Releasing the Need for Control

By Paula Friedrichsen

Last summer, we enjoyed a family vacation in Maui. It was a wonderful trip with many exciting activities, but one incident - a kayaking adventure - had the greatest impact on me. God used this incident to teach me how to release my need for control.

When my husband and I were planning this vacation we decided to book the entire trip on-line. We had never done this before, but I'm pretty good on the computer, so we dug out our credit card, logged on and in only three hours we had booked our vacation.

A week or two later I went on-line again to book some family activities while on our Maui vacation. I booked a luau, a magic show and lastly, something called a "Kayak and Snorkeling Adventure".

Who knew we were going to be required to kayak over three miles that day? Who knew that one could get seasick on a kayak? Who knew how out of shape we really were?

The first challenge of our kayaking adventure was learning to kayak as a team. My husband was paired up with our eight-year old daughter in one kayak, and I was paired up with our fifteen-year old son in the other.

The second challenge was dealing with the sea itself. Rather than cutting smoothly and swiftly through scenic glassy waters, as I had envisioned, we strained every muscle in our attempts to cut through the choppy ocean swells.

Though my son is only fifteen, he is built like a tank, standing several inches taller then me and outweighing me by close to a hundred pounds. A football player, he works out regularly - clearly a great choice for the strong, backseat position.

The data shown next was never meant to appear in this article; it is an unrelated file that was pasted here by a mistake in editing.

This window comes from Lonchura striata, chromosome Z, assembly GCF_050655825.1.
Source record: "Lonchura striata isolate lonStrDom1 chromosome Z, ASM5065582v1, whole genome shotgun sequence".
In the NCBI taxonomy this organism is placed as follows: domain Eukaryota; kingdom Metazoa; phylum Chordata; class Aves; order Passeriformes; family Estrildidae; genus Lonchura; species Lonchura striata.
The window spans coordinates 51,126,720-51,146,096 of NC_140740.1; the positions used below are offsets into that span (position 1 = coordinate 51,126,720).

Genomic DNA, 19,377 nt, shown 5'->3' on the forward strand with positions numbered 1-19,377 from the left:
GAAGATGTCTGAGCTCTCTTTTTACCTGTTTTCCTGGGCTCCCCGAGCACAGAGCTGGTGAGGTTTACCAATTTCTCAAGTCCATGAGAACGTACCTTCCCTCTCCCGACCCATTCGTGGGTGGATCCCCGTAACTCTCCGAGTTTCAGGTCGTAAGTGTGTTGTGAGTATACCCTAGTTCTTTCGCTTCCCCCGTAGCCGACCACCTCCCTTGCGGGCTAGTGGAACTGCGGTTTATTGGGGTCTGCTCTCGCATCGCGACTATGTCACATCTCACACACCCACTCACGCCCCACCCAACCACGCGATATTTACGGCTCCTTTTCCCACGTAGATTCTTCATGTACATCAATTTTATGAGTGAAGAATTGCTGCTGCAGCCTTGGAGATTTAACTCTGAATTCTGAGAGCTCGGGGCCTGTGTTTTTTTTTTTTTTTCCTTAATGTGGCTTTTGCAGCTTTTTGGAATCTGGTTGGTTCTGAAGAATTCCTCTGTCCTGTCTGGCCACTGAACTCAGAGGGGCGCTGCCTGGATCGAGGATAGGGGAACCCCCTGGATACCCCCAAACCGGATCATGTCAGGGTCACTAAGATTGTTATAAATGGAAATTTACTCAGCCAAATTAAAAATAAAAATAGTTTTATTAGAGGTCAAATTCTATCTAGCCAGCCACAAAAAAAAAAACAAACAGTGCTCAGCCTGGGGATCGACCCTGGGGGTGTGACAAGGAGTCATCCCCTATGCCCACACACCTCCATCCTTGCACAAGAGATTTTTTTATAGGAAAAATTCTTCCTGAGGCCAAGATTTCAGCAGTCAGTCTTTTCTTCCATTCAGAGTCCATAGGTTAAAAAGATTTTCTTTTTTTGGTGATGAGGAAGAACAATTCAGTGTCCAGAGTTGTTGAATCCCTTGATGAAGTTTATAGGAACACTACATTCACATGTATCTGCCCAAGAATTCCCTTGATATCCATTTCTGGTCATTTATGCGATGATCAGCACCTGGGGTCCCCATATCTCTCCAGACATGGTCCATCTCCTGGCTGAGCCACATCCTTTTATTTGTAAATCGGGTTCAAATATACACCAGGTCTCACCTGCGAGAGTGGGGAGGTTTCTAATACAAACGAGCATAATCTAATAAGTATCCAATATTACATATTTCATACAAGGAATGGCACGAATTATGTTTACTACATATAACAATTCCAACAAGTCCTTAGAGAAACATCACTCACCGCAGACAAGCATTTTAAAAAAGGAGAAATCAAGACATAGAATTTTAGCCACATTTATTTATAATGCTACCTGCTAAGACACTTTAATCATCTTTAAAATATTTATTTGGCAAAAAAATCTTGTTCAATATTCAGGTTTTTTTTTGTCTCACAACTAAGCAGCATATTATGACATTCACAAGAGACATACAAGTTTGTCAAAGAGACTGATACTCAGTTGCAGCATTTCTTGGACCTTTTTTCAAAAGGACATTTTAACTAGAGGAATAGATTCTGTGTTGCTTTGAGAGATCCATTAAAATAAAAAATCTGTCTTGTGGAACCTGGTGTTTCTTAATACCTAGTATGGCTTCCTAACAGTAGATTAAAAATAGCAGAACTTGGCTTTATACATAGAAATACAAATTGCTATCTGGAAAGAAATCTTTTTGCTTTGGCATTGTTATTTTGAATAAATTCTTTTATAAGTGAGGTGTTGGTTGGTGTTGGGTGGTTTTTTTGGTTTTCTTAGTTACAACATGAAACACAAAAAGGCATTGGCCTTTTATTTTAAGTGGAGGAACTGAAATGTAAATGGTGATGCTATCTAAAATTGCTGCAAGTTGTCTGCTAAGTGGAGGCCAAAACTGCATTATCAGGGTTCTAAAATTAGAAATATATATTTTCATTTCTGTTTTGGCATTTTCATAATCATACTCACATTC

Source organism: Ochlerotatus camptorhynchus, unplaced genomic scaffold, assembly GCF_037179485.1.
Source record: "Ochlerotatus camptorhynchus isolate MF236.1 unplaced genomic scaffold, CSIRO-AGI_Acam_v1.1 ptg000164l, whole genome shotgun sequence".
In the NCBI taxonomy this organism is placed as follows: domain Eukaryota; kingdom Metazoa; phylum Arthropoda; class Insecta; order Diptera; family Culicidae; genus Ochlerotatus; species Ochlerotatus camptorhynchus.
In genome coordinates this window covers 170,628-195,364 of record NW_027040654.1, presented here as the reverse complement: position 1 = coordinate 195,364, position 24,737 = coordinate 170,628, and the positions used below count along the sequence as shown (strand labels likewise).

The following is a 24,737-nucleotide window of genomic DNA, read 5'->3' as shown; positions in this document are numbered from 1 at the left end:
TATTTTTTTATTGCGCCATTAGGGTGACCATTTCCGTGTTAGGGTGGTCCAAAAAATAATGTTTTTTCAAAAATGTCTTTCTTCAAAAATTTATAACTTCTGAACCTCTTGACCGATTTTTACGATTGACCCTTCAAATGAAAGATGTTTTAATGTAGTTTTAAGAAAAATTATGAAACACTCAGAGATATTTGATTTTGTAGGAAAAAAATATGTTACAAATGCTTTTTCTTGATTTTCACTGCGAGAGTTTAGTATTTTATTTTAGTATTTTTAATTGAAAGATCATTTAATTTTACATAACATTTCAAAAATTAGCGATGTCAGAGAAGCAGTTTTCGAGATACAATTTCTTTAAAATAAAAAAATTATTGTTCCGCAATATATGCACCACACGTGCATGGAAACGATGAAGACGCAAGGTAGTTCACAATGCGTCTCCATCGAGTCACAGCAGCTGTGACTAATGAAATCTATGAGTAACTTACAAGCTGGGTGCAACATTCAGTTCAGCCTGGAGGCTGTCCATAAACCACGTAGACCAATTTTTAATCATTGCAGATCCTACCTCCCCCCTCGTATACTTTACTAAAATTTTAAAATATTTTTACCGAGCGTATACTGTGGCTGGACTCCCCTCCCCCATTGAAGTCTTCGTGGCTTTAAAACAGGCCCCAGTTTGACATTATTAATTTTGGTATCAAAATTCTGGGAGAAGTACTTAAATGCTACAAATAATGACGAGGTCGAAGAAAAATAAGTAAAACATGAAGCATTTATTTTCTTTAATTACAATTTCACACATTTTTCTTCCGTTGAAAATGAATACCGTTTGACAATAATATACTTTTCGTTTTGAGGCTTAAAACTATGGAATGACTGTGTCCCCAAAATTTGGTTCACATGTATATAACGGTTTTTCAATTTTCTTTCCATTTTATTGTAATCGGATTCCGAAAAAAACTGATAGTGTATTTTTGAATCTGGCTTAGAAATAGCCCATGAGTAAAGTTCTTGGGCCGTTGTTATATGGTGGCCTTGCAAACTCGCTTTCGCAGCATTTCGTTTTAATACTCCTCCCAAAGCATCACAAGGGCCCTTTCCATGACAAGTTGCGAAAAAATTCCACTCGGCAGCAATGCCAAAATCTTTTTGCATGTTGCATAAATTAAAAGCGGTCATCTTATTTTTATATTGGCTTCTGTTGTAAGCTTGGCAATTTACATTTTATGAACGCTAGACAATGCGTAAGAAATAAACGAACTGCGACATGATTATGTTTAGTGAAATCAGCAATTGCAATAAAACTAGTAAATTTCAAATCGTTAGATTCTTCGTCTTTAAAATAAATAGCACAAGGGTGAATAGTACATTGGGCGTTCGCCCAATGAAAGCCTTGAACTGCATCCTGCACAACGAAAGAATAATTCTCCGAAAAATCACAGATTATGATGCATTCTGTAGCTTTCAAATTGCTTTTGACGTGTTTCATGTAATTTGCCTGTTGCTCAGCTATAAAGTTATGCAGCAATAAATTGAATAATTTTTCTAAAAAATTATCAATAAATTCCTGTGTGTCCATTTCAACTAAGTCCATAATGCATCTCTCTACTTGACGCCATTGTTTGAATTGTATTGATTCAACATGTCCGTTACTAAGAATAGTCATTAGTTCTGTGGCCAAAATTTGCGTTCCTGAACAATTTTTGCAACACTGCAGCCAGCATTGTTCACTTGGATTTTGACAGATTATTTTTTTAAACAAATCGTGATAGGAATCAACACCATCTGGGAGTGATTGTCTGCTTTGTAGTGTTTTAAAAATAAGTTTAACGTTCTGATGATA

We were instructed that the backseat kayak occupant was to use his paddles to steer the kayak, while the front person just keeps on paddling. Once we got out to the open sea, we discovered this trip would require constant steering and readjustment of our positions to avoid losing sight of our guide.

This really should not have been a problem, except I refused to let go and allow my son to take control. I kept trying to steer our kayak and change course, thinking that I was in a better position to judge where we should be going. Consequently, my son and I were fighting each other with our opposite moves. He finally said to me "Mom, unless you stop trying to steer, I can't do my job."

I struggled to let go, but when I did, things went much more smoothly.

God used this incident to teach me a deeper lesson about letting go of my need for control.

It is God's desire to lead each one of us, to reveal his will for our lives and lead us toward the best decision in every circumstance.

When we allow the Lord to steer, he makes our lives an enjoyable adventure. But if we think we know better and insist on taking over the controls - watch out!

It's so easy to sidestep God's word and commands in favor of doing our own thing. We may truly love the Lord and yet have a stubborn streak that deludes us into thinking that his word does not apply to us or to certain situations. When that happens, we have taken over the control of our lives (the kayak) and we will go in circles - getting nowhere with a whole lot of effort!

Think of it this way; the kayak guide is the word of God. We always adjust our position to follow the guide so we don't get lost. The backseat rider in the kayak is the Holy Spirit, sent to lead us into all truth. It's our job to paddle hard (live our lives to the best of our ability). It's his job to steer!

Paula Friedrichsen is a Christian Speaker, Columnist, and Radio Show Host living in Mammoth Lakes, California. She speaks in church meetings, conferences, and ladies retreats. Her latest project is a dynamic seminar entitled "The Abundant Life." To find out more about Paula's ministry visit her website at: or telephone: 760-935-4295

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